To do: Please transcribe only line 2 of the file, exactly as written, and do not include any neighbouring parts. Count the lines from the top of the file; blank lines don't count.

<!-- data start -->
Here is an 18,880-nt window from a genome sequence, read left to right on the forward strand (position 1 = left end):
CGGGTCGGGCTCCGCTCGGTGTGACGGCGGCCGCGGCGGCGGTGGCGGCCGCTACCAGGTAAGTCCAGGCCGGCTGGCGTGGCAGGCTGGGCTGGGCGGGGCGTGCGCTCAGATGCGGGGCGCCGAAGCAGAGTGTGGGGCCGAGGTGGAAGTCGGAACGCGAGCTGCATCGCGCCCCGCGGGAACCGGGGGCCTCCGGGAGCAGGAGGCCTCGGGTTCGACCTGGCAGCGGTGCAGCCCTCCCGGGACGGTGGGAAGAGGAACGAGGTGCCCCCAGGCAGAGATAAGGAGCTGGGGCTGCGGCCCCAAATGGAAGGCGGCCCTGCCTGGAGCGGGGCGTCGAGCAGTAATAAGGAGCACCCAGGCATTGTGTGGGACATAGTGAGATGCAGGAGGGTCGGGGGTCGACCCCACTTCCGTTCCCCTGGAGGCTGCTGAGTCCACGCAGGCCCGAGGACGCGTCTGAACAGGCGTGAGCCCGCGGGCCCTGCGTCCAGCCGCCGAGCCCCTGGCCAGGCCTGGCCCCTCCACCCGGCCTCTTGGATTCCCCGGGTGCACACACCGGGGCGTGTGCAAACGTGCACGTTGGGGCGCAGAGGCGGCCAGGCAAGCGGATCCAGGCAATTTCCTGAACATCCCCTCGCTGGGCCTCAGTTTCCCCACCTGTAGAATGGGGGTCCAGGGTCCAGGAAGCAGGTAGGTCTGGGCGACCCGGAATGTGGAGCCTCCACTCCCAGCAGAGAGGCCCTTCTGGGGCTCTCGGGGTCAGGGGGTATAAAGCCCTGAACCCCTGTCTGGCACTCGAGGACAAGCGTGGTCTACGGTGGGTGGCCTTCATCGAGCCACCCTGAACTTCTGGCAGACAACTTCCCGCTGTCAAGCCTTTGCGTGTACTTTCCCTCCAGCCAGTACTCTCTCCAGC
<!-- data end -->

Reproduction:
CGGGTCGGGCTCCGCTCGGTGTGACGGCGGCCGCGGCGGCGGTGGCGGCCGCTACCAGGTAAGTCCAGGCCGGCTGGCGTGGCAGGCTGGGCTGGGCGGGGCGTGCGCTCAGATGCGGGGCGCCGAAGCAGAGTGTGGGGCCGAGGTGGAAGTCGGAACGCGAGCTGCATCGCGCCCCGCGGGAACCGGGGGCCTCCGGGAGCAGGAGGCCTCGGGTTCGACCTGGCAGCGGTGCAGCCCTCCCGGGACGGTGGGAAGAGGAACGAGGTGCCCCCAGGCAGAGATAAGGAGCTGGGGCTGCGGCCCCAAATGGAAGGCGGCCCTGCCTGGAGCGGGGCGTCGAGCAGTAATAAGGAGCACCCAGGCATTGTGTGGGACATAGTGAGATGCAGGAGGGTCGGGGGTCGACCCCACTTCCGTTCCCCTGGAGGCTGCTGAGTCCACGCAGGCCCGAGGACGCGTCTGAACAGGCGTGAGCCCGCGGGCCCTGCGTCCAGCCGCCGAGCCCCTGGCCAGGCCTGGCCCCTCCACCCGGCCTCTTGGATTCCCCGGGTGCACACACCGGGGCGTGTGCAAACGTGCACGTTGGGGCGCAGAGGCGGCCAGGCAAGCGGATCCAGGCAATTTCCTGAACATCCCCTCGCTGGGCCTCAGTTTCCCCACCTGTAGAATGGGGGTCCAGGGTCCAGGAAGCAGGTAGGTCTGGGCGACCCGGAATGTGGAGCCTCCACTCCCAGCAGAGAGGCCCTTCTGGGGCTCTCGGGGTCAGGGGGTATAAAGCCCTGAACCCCTGTCTGGCACTCGAGGACAAGCGTGGTCTACGGTGGGTGGCCTTCATCGAGCCACCCTGAACTTCTGGCAGACAACTTCCCGCTGTCAAGCCTTTGCGTGTACTTTCCCTCCAGCCAGTACTCTCTCCAGC